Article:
SroRTiNG —Mr 13. E. Lelievre received word yesterday that his lately imported mure Bertha. Bell, who was in foal to the great racehorse Harvester, has lost her foal. The loss is not only one for Mr Lelievre, but for New Zealand breeders, who would have bent fitted by having some of the renowned Harvester strain in the Dominion We hope Mr Lelievre will have the best of luck with I the re=t of bis late shipment. Bad Characters.—A very undesirable c'ass of men is about the Peninsula just now, and two stories of their having obtained money by fraud have been told us. In one case four men employed by a farmer in a very out-of theway locality, after being been paid c ft', rode back, and by threats of uolence forced the man to give them another £8 In. another ease a man went to t*ie father, and informed him bis son owed him £2 and had told him to get'it from him. The father paid tbe £2, and found out after, wards the son owed the man nothing. O'Kain's Bay,—Our O'Kain's Bay correspondent telephoned us that a few more fine days will eco the cocksfoot harvest all in. With regard to quantity, it was fovnd that there was a big shortage in the crop, and it
was estimated that the crop would be from one-third to one quarter less than that of last year. The seed was only of medium quality, being very dirty. No snles have been reported.—With regard to the O'Kain's Bay cheese factory, the cows were going off fairly rapidly in their milk. Unless a shower
of rain fell fairly soon the supply at the fatcry would drop very low. Taking it alto- ; gether, the factory had had a good season, i though it was by no means a record one Waste of Good Timber—Thousands of feet of "shorts" are burned every day at the bush sawmills. "Shorts" is the name given to planks of about eight feet in length, which it would not pay to send to the towns by rail, owing to t ; c high freights at present in force. Tie Auckland Provincial Industrial Association has taken the matter up, and intends approaching the Railway Department, with strong representations on the matter. If the freight on these short lengths were bought in to line with the freight on the long length a profitable trade could be worked up, The limber is badly needed, especially for the making of fruit cases, and, under the crrcum .stances, it seems senseless (says the Auckland "Star") that sawruillers should be compelled to destroy thousands of p unds' worth.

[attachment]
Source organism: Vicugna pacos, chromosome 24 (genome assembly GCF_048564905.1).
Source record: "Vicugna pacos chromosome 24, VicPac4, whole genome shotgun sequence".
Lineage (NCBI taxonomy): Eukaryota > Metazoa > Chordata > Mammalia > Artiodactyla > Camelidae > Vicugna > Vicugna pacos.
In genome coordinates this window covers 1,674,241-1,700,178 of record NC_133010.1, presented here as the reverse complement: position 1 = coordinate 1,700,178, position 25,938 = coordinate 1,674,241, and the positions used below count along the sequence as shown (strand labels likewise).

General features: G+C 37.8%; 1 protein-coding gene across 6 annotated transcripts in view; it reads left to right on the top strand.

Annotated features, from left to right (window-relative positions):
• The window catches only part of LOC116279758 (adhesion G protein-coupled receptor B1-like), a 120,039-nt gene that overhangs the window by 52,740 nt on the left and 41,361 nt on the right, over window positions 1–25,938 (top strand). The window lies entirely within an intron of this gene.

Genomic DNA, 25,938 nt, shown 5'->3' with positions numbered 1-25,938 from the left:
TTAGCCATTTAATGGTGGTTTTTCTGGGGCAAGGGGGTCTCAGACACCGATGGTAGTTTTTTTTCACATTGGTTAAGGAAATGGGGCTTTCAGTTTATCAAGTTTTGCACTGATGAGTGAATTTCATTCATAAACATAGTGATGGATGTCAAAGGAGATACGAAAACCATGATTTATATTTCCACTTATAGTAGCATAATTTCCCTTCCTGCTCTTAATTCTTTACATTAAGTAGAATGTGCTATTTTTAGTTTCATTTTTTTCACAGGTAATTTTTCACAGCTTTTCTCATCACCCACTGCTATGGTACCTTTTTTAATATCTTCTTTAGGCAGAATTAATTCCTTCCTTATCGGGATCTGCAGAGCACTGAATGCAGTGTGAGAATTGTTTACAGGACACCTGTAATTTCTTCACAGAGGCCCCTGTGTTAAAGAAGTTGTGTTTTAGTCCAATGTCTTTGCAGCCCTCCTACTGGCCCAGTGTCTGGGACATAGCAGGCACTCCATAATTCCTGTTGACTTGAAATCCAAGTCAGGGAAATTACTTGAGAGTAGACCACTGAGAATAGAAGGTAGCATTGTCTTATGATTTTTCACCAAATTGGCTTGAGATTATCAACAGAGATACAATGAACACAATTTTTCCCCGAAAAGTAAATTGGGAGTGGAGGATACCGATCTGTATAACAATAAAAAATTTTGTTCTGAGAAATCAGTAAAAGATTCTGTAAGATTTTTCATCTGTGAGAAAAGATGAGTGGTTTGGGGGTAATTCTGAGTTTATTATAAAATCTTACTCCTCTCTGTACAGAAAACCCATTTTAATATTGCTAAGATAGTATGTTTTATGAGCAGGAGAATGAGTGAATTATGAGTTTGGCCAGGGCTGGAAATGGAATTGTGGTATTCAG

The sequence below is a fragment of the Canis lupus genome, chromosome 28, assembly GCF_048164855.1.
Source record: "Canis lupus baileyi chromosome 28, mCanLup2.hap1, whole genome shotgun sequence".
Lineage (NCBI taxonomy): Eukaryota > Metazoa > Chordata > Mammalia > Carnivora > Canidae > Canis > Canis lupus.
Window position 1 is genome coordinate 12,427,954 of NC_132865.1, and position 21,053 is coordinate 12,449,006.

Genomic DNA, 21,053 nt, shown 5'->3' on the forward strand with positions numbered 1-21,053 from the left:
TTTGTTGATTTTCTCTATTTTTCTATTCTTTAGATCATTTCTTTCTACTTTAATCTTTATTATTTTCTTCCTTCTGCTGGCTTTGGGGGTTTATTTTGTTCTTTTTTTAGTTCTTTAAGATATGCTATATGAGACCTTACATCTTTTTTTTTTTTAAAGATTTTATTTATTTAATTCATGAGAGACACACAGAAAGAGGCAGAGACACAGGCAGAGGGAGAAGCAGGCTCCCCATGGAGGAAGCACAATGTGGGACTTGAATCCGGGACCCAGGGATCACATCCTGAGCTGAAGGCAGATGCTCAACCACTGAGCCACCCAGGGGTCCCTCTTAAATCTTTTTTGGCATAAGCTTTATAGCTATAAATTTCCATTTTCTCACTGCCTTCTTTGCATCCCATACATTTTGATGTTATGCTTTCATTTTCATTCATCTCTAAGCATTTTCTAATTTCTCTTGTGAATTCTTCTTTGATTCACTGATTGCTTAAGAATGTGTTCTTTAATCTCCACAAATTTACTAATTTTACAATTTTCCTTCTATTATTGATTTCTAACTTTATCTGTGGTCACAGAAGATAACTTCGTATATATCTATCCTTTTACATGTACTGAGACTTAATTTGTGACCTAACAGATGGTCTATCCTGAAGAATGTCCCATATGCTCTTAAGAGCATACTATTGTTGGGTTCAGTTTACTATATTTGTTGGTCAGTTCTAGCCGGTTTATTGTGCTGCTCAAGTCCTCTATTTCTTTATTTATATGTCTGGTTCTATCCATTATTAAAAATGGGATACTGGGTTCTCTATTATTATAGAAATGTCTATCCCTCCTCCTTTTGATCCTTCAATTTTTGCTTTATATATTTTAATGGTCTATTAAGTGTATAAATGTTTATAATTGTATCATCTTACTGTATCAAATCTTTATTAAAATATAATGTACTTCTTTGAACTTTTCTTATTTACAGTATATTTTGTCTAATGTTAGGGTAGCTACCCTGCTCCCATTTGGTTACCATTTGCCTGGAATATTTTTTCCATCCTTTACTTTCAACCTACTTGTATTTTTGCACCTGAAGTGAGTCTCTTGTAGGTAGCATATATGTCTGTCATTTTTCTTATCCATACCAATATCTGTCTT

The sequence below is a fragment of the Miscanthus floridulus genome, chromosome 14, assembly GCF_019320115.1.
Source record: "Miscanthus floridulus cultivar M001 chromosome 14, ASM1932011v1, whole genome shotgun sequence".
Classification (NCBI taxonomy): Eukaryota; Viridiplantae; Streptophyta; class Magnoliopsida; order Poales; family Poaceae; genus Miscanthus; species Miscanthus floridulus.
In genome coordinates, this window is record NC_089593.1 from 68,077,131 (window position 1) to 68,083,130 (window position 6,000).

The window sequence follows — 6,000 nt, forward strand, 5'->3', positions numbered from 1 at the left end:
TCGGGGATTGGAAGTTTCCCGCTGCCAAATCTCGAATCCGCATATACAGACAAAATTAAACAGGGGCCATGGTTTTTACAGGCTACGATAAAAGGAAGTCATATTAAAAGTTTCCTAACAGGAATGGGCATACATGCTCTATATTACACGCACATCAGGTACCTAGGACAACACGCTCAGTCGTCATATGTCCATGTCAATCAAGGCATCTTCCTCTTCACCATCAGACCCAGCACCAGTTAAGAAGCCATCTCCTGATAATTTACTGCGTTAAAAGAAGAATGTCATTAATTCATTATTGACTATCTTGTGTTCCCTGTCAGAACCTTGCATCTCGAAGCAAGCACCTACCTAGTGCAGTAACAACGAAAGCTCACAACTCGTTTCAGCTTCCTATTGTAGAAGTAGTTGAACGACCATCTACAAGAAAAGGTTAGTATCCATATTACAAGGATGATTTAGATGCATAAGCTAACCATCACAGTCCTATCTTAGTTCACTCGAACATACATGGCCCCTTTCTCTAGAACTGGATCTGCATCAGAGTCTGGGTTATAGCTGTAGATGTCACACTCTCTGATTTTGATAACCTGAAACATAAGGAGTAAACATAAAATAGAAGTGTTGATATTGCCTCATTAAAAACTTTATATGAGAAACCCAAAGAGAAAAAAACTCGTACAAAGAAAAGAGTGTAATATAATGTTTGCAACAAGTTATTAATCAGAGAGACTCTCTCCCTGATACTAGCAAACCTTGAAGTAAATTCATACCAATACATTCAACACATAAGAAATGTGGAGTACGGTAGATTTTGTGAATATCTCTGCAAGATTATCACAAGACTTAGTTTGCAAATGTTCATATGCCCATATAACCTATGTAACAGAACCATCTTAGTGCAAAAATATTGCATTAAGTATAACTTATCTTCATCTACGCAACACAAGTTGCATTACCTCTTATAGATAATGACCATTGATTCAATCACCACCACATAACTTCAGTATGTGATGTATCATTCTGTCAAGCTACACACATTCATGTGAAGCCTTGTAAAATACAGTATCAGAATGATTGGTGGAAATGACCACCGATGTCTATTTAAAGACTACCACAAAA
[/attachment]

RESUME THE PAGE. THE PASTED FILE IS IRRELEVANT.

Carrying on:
A BiufiiiT Outlook.—A prediction that the exports of the dominion would reach £25,000,000 for the present producing year was mado by the Prime Minister at Paengaroa en Saturday. As agriculturists New Zealanders were going to be given the oppor. tunity of helpng America out in her food supplies, "In order to show the United States what we can do in this direction," said Mr Massey, " the New Zealand Government has decided to spend £15,000 in making an exhibit nt the Panama Exhibition. The Union Steam Ship Company has offered to take the country's exhibits to l?an Francisco free, and, if necessary, to bring them back without a penny of cost. (Applause), I hope the producers of the dominion will take ad vnntnge of this generous offer."
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LOCAL AND GENERAL, Akaroa Mail and Banks Peninsula Advertiser, Volume LXXII, Issue 4373, 20 February 1914
LOCAL AND GENERAL Akaroa Mail and Banks Peninsula Advertiser, Volume LXXII, Issue 4373, 20 February 1914